accuracy of the interpolation and make some distortions in the result. Besides,
as it is seen in Fig(1), we have to filter *v*(*n*) and it means we
ignore the energy of signal components in frequencies more than the cut-off
frequency of the filter, and it is another source of error.

Hence, this method is good when the signal is band limited in frequency domain and we have to try to design a LPF with less sidelobes and smaller transition band. An slightly different interpretation of this method, which is also called the “FFT method”, has given by Fraser [17].

In the field of numerical analysis, the
interpolation is to create an approximation of the continuous signal, from the
information contained in the samples, and to sample that. A common
interpolation method is linear interpolation, where the continuous function is
approximated as piecewise-linear by drawing lines between the successive
samples. An even more crude form of interpolation is drop-sample interpolation,
drawing a horizontal line from each sample until the following sample. Both of
these methods fall into the category of piecewise polynomial interpolators. For
modeling or interpolating a function, we can use polynomial models. However, if
the order of the polynomial is too small, it will not result in a good
approximation for the rapid varying parts of the function. Conversely, if the
order is chosen too large, the estimated function may be too varying in the
other points. In other words, as shown in [4], with a polynomial approximation,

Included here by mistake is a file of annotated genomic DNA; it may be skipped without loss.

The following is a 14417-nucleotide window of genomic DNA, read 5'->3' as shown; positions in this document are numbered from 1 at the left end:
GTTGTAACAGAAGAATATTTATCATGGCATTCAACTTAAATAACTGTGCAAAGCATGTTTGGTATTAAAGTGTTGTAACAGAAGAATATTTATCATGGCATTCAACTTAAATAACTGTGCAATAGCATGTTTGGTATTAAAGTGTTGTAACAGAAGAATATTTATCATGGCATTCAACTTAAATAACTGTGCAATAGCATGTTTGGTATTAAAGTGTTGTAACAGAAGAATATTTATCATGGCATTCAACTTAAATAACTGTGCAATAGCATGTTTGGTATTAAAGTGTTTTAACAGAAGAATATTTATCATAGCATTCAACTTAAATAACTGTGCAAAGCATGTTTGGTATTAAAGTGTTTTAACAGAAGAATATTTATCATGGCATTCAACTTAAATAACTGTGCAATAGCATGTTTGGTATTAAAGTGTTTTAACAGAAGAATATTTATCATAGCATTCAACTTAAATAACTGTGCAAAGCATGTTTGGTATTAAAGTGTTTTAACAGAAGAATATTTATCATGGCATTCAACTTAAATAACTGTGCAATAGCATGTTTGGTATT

“*if the function to be approximated is badly behaved anywhere in the
interval of approximation, then the approximate is poor everywhere”*.
However, by using low order piecewise polynomials (For instance 2^{nd}
or 3^{rd} degree splines) we can well approximate rapid varying parts
of a function without affecting the other parts of the function.

A polynomial interpolator can and should be thought as a filter with a continuous-time impulse response [5]. A non-discrete impulse response yields a non-periodic frequency response that has an overall descending envelope. So, the spectral sidelobes attenuated by this continuous filter, making resampling a more sensible process. Ideally there would be no sidelobes, as the continuous signal that we are dealing with, is presumed to be bandlimited in range when is the sampling frequency. The goal is to have the sidelobes attenuated as much as possible. Polynomial interpolators don’t have a flat passband.

Piecewise polynomial interpolation in this context means that individual polynomials are created between successive sample points. These interpolators can be classified both by the number of sample points required from the neighborhood for calculating the value of the position, and by the order of the polynomials. Depending on the interpolator, the polynomial order is typically one less than the number of points, matching the number of coefficients in the polynomial to the number of samples, but there are many exceptions to this rule [5].

Here, I only consider the interpolators that operate on an odd number of points, which have impulse responses symmetrical around zero.

The only piecewise polynomials that are symmetrical and, thus, do not introduce phase distortions are those corresponding to the case where the order of the polynomials is odd and the number of constituent samples on either side of the interpolation interval is the same [9]. So, in the following section, I just will show some examples of odd-order piecewise polynomials.

B-splines are a family of interpolators that can be constructed by convolving a drop-sample interpolator by a drop-sample interpolator repeated times [5].

When contrasted with local or running polynomial
fits, the use of B-splines functions, which are piecewise polynomials as well,